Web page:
 Methods:
        Gas chromatography.
        Enzymatic method

         Ethanol + NAD                  Acetaldehyde + NADH

15   ADH= alcohol dehydrogenase
      Carbon Monoxide
      By product of incomplete combustion of carbon
       containing substances (gasoline engines, furnaces and wood
       or plastic fires.)
      Colorless, odorless and tasteless gas that is absorbed into
       the blood from inhaled air.
      Toxic effect is due to its affinity for heme (Hb,
       myoglobulin, etc).
      Hb affinity has the most effect due to the production of
       carboxyhemoglobulin (~ 200 X greater affinity)
      Major toxic effect of carbon monoxide are seen in organs
       with high O2 demand (brain & heart)
     Methods for CO determination
     1. Spot test:
       • using 5 ml of 40% NaOH mixed with 5 ml of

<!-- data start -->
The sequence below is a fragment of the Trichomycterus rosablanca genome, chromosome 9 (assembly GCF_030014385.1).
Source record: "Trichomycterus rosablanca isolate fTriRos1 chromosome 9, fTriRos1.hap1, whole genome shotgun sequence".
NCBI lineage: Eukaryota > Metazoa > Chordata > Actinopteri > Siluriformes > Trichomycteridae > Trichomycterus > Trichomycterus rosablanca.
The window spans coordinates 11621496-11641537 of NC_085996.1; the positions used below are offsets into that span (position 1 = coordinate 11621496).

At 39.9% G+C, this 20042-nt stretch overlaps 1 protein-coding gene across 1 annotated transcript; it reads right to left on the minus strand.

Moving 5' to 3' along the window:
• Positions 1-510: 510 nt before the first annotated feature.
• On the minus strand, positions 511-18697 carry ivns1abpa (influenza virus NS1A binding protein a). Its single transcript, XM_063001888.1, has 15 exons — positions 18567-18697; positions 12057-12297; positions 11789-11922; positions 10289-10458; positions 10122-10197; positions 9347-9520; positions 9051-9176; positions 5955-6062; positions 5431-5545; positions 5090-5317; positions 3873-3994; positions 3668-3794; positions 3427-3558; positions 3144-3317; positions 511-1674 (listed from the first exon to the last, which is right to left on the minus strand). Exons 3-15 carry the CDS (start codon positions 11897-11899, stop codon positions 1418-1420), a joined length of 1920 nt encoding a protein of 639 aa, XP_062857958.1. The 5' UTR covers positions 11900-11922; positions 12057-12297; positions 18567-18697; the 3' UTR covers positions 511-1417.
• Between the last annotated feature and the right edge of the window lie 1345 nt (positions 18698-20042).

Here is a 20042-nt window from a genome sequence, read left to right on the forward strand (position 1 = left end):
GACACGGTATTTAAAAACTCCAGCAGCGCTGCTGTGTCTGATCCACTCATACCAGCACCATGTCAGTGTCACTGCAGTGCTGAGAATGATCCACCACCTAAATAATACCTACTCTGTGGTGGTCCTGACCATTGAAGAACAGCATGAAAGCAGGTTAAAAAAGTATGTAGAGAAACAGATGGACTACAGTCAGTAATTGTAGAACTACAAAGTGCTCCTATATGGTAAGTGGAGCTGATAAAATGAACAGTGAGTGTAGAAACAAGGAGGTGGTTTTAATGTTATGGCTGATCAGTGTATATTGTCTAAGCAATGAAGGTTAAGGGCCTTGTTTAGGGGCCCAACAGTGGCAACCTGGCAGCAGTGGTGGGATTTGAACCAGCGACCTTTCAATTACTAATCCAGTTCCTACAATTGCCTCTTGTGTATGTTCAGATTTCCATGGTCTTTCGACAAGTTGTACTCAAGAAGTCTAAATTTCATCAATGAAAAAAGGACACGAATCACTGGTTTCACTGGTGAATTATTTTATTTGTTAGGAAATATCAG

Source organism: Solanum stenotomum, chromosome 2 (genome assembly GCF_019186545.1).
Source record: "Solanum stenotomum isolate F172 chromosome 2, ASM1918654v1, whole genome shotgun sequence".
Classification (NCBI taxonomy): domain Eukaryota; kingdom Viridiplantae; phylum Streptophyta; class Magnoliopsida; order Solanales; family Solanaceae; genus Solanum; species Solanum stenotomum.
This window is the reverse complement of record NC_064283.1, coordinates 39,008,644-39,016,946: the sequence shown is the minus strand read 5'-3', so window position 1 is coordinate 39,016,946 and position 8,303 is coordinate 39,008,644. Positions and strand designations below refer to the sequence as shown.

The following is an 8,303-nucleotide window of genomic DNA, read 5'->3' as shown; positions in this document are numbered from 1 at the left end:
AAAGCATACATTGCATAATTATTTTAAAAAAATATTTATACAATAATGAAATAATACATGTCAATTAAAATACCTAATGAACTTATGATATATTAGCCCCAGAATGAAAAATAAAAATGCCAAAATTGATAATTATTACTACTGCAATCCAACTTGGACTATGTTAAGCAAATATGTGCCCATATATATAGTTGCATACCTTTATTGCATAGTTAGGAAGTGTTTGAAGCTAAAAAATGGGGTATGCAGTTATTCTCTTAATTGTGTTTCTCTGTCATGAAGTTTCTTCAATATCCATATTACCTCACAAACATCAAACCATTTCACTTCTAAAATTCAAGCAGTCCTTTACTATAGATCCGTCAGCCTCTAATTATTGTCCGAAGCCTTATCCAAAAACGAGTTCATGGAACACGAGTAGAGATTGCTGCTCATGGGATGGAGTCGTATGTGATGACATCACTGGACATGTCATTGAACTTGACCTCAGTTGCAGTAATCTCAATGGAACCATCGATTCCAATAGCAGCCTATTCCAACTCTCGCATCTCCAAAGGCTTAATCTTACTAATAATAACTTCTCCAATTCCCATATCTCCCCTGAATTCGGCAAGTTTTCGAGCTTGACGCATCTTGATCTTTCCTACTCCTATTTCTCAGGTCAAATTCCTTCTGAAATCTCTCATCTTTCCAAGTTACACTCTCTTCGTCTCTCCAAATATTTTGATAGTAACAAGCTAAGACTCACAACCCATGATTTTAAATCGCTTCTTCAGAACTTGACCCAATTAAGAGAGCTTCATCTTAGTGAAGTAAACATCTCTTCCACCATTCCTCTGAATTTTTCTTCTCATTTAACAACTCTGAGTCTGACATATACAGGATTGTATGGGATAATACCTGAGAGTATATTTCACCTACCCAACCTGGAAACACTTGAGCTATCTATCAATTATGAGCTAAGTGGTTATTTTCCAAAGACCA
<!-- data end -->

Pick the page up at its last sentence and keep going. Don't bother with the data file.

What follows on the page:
1/20 aqueous dilution of whole blood
        •   a pink color if CO present at 20% or greater value
     2. Quantitative method
       • Gas chromatography,
       • and spectrophotometeric methods

     Caustic Agents
      Occupational or household exposure of cleaning
      Aspiration and ingestion present the greatest
      Ingestion produces lesions in the esophagus and
       gastrointestinal tract, which may produce
      Corrective therapy for ingestion is usually by
      Supertoxic substance that exist as a gas, solid or in
      Exposure can occur through inhalation, ingestion, or
       transdermal absorption.
      Found in insecticides and rodenticides
      Toxic effect involves its ability to bind heme iron.
      Cyanide clearance is mediated by enzymatic conversion
       to thiocyanate, a nontoxic product rapidly cleared by